Figure 4. Transmission electron micrograph of a transverse section of the third stage IJ of S. feltiae frozen at −1°C for 75 min (top left), −1°C overnight (top right), −3°C for 75 min (bottom left) or −10°C for 75 min (bottom right); and prepared by freeze substitution.

c, cuticle; mc, muscle cell; dg, dense granules; i, intestinal cell; le, lateral epidermal cord; li, lipid droplet; SEC, secretary-excretory cell. Scale bars  =  5 μm.

Figure 5. The percentage of IJs of S. feltiae having all small, all large and a mixture of small and large ice crystals in transverse sections.

Table 1. Exotherm durations and survival of S. feltiae samples (N = 4).

Measurements on transverse sections

Overall there was a significant difference between the diameters of the five largest ice crystals measured between freezing regimes (Fig. 6: F3, 58 = 16.45; P<0.05). Post hoc comparison tests showed that ice crystal diameters in nematodes frozen at −10°C were significantly different from those frozen at −1°C and −3°C. However, ice crystal diameters did not differ significantly between nematodes frozen at −1°C overnight, −1°C and −3°C for 75 min (Fig. 6). Analysis of variance showed that areal fractions of the ice crystals did not vary significantly (F3, 60 = 2.1; P>0.05) among the freezing regimes (Fig. 7). No severe shrinkage of the tissues was noticed, since all the nematodes had ice crystals in their tissues. However, slight shrinkage of nematode tissues due to partial dehydration varied significantly among the treatments (F3, 12 = 135.7; P<0.05) and was more prominent in the slow freezing regimes (−1°C: 50–77.8%) than the fast freezing regimes (−3°C, −10°C: 33.3–38.5%) as shown in Fig. 8.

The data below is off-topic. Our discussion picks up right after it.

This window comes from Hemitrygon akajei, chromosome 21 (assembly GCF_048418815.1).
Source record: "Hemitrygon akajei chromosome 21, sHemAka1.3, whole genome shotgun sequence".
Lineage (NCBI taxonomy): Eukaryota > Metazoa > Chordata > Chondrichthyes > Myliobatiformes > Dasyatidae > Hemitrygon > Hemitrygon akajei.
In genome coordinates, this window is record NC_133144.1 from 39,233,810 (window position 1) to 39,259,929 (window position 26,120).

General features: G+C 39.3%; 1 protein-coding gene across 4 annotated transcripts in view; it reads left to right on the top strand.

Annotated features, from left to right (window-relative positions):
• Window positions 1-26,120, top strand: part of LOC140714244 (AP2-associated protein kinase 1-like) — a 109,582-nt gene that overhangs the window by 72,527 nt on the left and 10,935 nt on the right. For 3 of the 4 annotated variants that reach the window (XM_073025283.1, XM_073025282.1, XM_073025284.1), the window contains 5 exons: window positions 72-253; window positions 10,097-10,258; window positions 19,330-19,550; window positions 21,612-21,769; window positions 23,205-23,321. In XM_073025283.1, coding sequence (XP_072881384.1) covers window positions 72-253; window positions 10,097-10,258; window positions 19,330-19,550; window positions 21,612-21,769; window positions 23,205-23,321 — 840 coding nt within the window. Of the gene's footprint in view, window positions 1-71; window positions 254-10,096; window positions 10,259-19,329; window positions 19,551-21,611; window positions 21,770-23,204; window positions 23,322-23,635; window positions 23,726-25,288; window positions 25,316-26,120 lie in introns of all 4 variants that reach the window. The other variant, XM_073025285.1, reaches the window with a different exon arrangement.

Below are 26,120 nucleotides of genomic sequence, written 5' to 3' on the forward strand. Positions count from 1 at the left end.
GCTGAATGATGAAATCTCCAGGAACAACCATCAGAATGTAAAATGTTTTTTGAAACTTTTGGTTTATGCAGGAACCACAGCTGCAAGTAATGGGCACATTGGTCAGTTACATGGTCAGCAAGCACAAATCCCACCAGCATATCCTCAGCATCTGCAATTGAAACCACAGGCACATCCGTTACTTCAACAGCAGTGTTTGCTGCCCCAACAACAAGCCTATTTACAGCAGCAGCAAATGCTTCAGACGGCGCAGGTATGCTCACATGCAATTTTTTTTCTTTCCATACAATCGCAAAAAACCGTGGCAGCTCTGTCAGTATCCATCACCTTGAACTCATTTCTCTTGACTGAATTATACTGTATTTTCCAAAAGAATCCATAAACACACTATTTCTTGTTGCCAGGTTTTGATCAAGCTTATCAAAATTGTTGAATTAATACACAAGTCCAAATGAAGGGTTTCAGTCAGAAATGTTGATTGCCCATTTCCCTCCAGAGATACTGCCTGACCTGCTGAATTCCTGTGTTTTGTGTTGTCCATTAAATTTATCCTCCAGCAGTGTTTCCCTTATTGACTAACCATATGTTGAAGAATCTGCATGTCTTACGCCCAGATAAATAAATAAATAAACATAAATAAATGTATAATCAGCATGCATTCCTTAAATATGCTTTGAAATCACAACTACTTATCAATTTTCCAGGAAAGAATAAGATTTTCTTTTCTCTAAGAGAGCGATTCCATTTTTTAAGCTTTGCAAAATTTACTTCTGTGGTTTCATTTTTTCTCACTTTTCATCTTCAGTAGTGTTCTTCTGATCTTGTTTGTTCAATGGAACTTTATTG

Figure 6. Diameters of the five largest ice crystals of transverse sections frozen overnight at −1°C, or for 75 min frozen at −1°C, −3°C, and −10°C.

Vertical bars represent standard errors of means. The number of sections measured in each treatment is shown in parenthesis. Different small letters above each bar indicate that the treatments are significantly different (P<0.05).

Figure 7. Changes in areal fraction of ice crystals in transverse sections frozen overnight at −1°C, or for 75 min frozen at −1°C, −3°C, and −10°C.

Vertical bars represent standard errors of means. The number of sections measured in each treatment is shown in parenthesis. Different small letters above each bar indicate that the treatments are significantly different (P<0.05).

Figure 8. Percentage of the nematodes slightly shrunken after freezing at −1°C overnight or for 75 min frozen at −1°C, −3°C and −10°C.

Vertical bars represent standard errors of means (N = 3). Different small letters above each bar indicate that the treatments are significantly different (P<0.05).